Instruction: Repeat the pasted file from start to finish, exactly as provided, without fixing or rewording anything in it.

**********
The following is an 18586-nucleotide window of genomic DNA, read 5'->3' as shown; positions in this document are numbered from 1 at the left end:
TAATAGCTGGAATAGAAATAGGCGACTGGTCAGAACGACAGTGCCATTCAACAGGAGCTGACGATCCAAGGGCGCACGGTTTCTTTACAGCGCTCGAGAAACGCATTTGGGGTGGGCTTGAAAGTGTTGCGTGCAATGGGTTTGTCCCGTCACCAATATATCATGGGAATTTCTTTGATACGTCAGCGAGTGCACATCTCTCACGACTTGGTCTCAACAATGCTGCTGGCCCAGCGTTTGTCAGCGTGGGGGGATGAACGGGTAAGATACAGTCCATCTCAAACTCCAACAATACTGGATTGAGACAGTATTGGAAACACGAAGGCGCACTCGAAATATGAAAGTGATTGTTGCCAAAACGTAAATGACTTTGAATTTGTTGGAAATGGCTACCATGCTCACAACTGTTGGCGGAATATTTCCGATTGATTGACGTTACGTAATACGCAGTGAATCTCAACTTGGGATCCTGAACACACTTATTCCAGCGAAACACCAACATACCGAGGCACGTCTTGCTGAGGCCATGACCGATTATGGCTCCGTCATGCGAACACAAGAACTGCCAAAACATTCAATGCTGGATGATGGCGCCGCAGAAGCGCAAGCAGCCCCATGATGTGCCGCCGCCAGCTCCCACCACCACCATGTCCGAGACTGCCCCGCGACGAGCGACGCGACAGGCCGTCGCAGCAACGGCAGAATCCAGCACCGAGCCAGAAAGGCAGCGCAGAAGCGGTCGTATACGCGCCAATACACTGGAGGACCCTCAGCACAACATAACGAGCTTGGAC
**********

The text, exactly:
The following is an 18586-nucleotide window of genomic DNA, read 5'->3' as shown; positions in this document are numbered from 1 at the left end:
TAATAGCTGGAATAGAAATAGGCGACTGGTCAGAACGACAGTGCCATTCAACAGGAGCTGACGATCCAAGGGCGCACGGTTTCTTTACAGCGCTCGAGAAACGCATTTGGGGTGGGCTTGAAAGTGTTGCGTGCAATGGGTTTGTCCCGTCACCAATATATCATGGGAATTTCTTTGATACGTCAGCGAGTGCACATCTCTCACGACTTGGTCTCAACAATGCTGCTGGCCCAGCGTTTGTCAGCGTGGGGGGATGAACGGGTAAGATACAGTCCATCTCAAACTCCAACAATACTGGATTGAGACAGTATTGGAAACACGAAGGCGCACTCGAAATATGAAAGTGATTGTTGCCAAAACGTAAATGACTTTGAATTTGTTGGAAATGGCTACCATGCTCACAACTGTTGGCGGAATATTTCCGATTGATTGACGTTACGTAATACGCAGTGAATCTCAACTTGGGATCCTGAACACACTTATTCCAGCGAAACACCAACATACCGAGGCACGTCTTGCTGAGGCCATGACCGATTATGGCTCCGTCATGCGAACACAAGAACTGCCAAAACATTCAATGCTGGATGATGGCGCCGCAGAAGCGCAAGCAGCCCCATGATGTGCCGCCGCCAGCTCCCACCACCACCATGTCCGAGACTGCCCCGCGACGAGCGACGCGACAGGCCGTCGCAGCAACGGCAGAATCCAGCACCGAGCCAGAAAGGCAGCGCAGAAGCGGTCGTATACGCGCCAATACACTGGAGGACCCTCAGCACAACATAACGAGCTTGGAC